Virginia governor Bob McDonnell said this week that he thinks it would be a good thing if police drones were flying over Virginia. Unfortunately, he wasn’t joking.
He was taking the approach of using technology to save time and money while helping to keep police officers out of danger. It’s a good thing when government officials look for ways to save money and lives, and I’m all for using advancements in technology to do that. There are some problems I with this concept.
Monitoring from above is rarely cost effective. This idea is similar to the idea of police cameras monitoring streets from above. In those cases, surveillance is costly and contributes to very few arrests being made.
Police monitoring is not police presence. An unmanned drone is unable to stop a crime, make an arrest, or even deter criminals by its presence (unless we arm the drones, but let’s not give them that idea).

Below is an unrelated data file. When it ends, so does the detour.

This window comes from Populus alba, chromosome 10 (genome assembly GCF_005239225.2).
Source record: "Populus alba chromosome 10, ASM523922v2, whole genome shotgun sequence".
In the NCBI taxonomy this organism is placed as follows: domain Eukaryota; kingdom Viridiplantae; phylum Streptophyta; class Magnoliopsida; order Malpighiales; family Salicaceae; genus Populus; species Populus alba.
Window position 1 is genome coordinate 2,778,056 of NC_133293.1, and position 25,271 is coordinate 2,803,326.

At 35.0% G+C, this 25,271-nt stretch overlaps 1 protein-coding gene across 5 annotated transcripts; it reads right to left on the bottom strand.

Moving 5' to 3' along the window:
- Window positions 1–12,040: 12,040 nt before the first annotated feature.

Unmanned Drones are an invasion of privacy. According to the 4th Amendment, “The right of the people to be secure in their persons, houses, papers, and effects, against unreasonable searches and seizures, shall not be violated.” What’s more unreasonable than monitors in the air that can track where you go, what you do, how you get there, who you talk to, and how long you’re gone?
I’m sure McDonnell has good intentions with this idea, but while the concept can have some talking points that sound good, we need to really understand the consequences of its implementation. We can’t get to the point where we think that having police eyes looking down on us from above is a good thing.